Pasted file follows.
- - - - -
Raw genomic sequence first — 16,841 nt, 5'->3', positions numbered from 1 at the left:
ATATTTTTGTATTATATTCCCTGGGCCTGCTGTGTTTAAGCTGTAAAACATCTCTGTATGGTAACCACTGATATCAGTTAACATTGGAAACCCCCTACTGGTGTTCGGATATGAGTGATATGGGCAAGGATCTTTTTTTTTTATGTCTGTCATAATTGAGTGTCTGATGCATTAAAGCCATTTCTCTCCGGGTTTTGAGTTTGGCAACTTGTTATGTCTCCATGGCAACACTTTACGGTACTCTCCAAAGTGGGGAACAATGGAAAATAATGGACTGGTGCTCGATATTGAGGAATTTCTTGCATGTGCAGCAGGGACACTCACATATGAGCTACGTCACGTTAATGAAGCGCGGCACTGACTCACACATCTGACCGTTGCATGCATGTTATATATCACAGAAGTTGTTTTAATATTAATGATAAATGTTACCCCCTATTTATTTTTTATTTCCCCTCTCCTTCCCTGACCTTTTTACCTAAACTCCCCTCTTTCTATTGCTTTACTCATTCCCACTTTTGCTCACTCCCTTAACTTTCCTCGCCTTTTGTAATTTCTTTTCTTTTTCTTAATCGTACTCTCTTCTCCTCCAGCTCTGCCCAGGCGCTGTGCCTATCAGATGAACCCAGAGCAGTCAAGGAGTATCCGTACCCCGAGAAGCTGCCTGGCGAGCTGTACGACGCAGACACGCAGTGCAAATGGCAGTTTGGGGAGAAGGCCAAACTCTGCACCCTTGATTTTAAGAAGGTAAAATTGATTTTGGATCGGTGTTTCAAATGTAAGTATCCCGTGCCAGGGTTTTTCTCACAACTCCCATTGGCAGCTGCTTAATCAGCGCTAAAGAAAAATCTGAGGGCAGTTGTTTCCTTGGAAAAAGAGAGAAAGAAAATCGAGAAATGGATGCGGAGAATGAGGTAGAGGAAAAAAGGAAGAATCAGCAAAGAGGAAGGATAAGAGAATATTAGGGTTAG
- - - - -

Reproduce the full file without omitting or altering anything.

Raw genomic sequence first — 16,841 nt, 5'->3', positions numbered from 1 at the left:
ATATTTTTGTATTATATTCCCTGGGCCTGCTGTGTTTAAGCTGTAAAACATCTCTGTATGGTAACCACTGATATCAGTTAACATTGGAAACCCCCTACTGGTGTTCGGATATGAGTGATATGGGCAAGGATCTTTTTTTTTTATGTCTGTCATAATTGAGTGTCTGATGCATTAAAGCCATTTCTCTCCGGGTTTTGAGTTTGGCAACTTGTTATGTCTCCATGGCAACACTTTACGGTACTCTCCAAAGTGGGGAACAATGGAAAATAATGGACTGGTGCTCGATATTGAGGAATTTCTTGCATGTGCAGCAGGGACACTCACATATGAGCTACGTCACGTTAATGAAGCGCGGCACTGACTCACACATCTGACCGTTGCATGCATGTTATATATCACAGAAGTTGTTTTAATATTAATGATAAATGTTACCCCCTATTTATTTTTTATTTCCCCTCTCCTTCCCTGACCTTTTTACCTAAACTCCCCTCTTTCTATTGCTTTACTCATTCCCACTTTTGCTCACTCCCTTAACTTTCCTCGCCTTTTGTAATTTCTTTTCTTTTTCTTAATCGTACTCTCTTCTCCTCCAGCTCTGCCCAGGCGCTGTGCCTATCAGATGAACCCAGAGCAGTCAAGGAGTATCCGTACCCCGAGAAGCTGCCTGGCGAGCTGTACGACGCAGACACGCAGTGCAAATGGCAGTTTGGGGAGAAGGCCAAACTCTGCACCCTTGATTTTAAGAAGGTAAAATTGATTTTGGATCGGTGTTTCAAATGTAAGTATCCCGTGCCAGGGTTTTTCTCACAACTCCCATTGGCAGCTGCTTAATCAGCGCTAAAGAAAAATCTGAGGGCAGTTGTTTCCTTGGAAAAAGAGAGAAAGAAAATCGAGAAATGGATGCGGAGAATGAGGTAGAGGAAAAAAGGAAGAATCAGCAAAGAGGAAGGATAAGAGAATATTAGGGTTAG